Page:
gut churn

I recently came across a piece by Thomas Frank, a regular contributor on Salon.com, which skewered the general triteness of so much of the contemporary writing on creativity these days. I generally agree with his assessment:

What our correspondent also understood, sitting there in his basement bathtub, was that the literature of creativity was a genre of surpassing banality. Every book he read seemed to boast the same shopworn anecdotes and the same canonical heroes. If the authors are presenting themselves as experts on innovation, they will tell us about Einstein, Gandhi, Picasso, Dylan, Warhol, the Beatles. If they are celebrating their own innovations, they will compare them to the oft-rejected masterpieces of Impressionism — that ultimate combination of rebellion and placid pastel bullshit that decorates the walls of hotel lobbies from Pittsburgh to Pyongyang.

I’ll leave you to decide whether or not you want to follow Frank down that rabbit hole, to the somewhat disturbing conclusion that he reaches about what all this creativity blather is all about. But having read this piece recently, I was decidedly skeptical when I saw a post turn up in my Facebook feed with the title Science, Storytelling, and “Gut Churn”: Jad Abumrad on the Secrets of Creative Success. Was it going to be more of the same blather that Frank had mockingly exposed? I didn’t watch it right away, as I feared the worst. However, the title stayed with me, as regular readers of this blog know that lighting a fire in the gut of the actor is what I am all about. Eventually, I had a spare moment and let the video play.

I was pleasantly surprised. The talk is by the creator of Radiolab, a show on NPR. I have heard it before, and know people who are big fans. I am not a huge fan, but I like radio shows in general, and so it got my attention.

I found the talk to be thoughtful and honest, and the vulnerability that the speaker evinces, the amount of not-knowing that he is prepared to cop to, impressed me. His candor about the amount of sheer terror that creative endeavor can entail, and the physiological consequences of that terror, that is, “gut churn”, was bracing. And what makes this quite different from the kind of writing that Frank was deriding was that in this case, it was a creator looking back on his own experience of creating something and reflecting on it. It was not about “the science of creativity”, although he does invoke some science along the way. And to that point, he doesn’t offer prescriptions, but he does offer some useful insights, like: “pointing arrows”, things that show a way forward out of what seems like a hopeless morass, sometimes appear, or, sometimes negative feedback can mean you are doing the right thing. It is presented in a spirit of thoughtfulness and humility that I really appreciated.

Anyway, here it is, in the event that I have piqued your curiosity:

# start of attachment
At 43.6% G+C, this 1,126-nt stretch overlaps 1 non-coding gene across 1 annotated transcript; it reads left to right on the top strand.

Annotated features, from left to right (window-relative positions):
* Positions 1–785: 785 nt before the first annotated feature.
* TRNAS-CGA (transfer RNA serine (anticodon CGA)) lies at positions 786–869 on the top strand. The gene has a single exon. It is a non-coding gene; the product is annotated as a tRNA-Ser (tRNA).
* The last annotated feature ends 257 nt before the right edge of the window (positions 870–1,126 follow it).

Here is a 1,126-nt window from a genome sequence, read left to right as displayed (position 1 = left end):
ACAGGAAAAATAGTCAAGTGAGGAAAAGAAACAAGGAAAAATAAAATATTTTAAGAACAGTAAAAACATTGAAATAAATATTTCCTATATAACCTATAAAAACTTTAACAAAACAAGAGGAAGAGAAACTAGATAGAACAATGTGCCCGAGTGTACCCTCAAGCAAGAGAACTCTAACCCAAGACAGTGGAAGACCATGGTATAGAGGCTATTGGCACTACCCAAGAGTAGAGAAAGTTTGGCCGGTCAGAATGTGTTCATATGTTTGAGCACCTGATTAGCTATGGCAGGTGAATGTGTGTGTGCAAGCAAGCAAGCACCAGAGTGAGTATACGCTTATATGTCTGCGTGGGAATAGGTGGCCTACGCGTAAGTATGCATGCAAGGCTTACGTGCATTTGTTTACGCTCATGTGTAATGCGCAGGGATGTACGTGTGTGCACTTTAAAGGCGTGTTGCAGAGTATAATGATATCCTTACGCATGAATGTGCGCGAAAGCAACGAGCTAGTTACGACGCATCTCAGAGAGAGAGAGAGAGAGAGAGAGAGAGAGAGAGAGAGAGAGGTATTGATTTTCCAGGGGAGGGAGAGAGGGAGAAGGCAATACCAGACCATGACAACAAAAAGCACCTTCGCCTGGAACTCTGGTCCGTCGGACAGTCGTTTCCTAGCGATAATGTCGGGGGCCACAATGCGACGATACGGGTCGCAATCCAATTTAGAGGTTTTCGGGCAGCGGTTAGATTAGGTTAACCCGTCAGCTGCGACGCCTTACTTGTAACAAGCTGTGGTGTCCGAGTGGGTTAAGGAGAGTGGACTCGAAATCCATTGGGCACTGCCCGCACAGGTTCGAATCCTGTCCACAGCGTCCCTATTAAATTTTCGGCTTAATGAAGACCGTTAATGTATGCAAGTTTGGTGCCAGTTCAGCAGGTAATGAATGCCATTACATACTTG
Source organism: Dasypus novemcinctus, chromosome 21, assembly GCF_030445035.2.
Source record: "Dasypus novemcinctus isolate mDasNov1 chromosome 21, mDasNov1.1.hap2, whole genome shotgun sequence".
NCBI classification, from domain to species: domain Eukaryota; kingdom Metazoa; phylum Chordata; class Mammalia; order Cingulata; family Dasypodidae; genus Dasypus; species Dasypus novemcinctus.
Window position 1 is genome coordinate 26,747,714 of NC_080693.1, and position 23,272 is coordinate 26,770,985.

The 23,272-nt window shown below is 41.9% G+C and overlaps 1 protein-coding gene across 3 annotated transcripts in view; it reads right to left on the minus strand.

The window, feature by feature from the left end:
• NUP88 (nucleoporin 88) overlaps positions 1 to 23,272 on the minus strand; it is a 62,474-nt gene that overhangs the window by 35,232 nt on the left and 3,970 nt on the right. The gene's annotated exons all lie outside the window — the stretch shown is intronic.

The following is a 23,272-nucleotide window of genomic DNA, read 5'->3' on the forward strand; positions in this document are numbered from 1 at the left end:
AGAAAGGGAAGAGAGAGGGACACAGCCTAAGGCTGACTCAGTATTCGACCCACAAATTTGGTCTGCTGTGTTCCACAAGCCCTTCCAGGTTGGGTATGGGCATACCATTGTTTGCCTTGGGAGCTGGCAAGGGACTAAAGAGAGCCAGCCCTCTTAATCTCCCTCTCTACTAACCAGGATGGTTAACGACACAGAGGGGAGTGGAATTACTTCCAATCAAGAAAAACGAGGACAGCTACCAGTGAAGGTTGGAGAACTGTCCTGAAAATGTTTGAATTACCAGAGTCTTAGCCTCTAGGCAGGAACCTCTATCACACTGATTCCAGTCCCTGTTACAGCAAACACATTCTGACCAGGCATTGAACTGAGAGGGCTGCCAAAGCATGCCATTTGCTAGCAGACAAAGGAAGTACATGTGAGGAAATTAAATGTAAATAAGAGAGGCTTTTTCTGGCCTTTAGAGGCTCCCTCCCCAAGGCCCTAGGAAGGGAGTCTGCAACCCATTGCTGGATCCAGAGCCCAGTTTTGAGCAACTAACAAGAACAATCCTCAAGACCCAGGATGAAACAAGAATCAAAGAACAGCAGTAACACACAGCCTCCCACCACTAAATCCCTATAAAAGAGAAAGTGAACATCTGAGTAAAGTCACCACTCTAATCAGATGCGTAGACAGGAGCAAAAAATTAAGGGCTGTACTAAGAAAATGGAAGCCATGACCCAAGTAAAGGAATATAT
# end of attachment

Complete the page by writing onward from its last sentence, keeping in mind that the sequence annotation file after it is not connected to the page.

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it changes your life

Today, on NPR, from a review of the career of Ben Bradlee, the editor at the Washington Post during Watergate:

Bradlee wasn’t introspective, but in an interview with his friend Jim Lehrer of PBS late in life, he sought to pin down what animated him.

“It changes your life, the pursuit of truth,” Bradlee said. “At least, if you know that you have tried to find the truth and gone past the first apparent truth towards the real truth, it’s very, it’s very exciting, I find.”

I wholeheartedly agree.

And I LOVE what Mr. Bradlee had to say about the first apparent truth and the real truth. This is what we struggle with all the time in class when looking at a script. There is one truth that presents itself to us as readers, initially, as we stand outside the story and take in the unfolding events. But the more we project ourselves INTO the narrative, and see things from the point of view of the character we are seeking to embody, the more we discover how superficial that initial truth was.

And getting beyond that superficial truth, getting to what Bradlee calls the real truth, is such a thrill. So emboldening. So energizing. It really does change your life.

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Cris D’Annunzio on The State of Affairs

Congratulations to Andrew Wood Acting Studio alum Cris D’Annunzio (seen in the recent Uranium Madhouse production The Duchess of Malfi) for landing a recurring role on the new NBC show The State of Affairs. Way to go Cris!















acting class los angeles alum Cris D'Annunzio appearing on The State of Affairs

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we can work it out

Everyone, in every relationship in which they engage, is trying to make it work. Everyone is trying to make every significant relationship they have work. Until the moment when they leave that relationship for good, they are trying to make it work.

This is an incredibly important insight for actors. Actors work on situations involving conflict, almost all of the time. And it’s often easy to look at a scene and think that from the point of view of her character, everything would be fine if the other person would just STOP DOING [THAT THING THAT THEY DO]. So the actor looks at the scene as the struggle to stop the other person from doing something, to mute them, in some sense. To shut the other person down.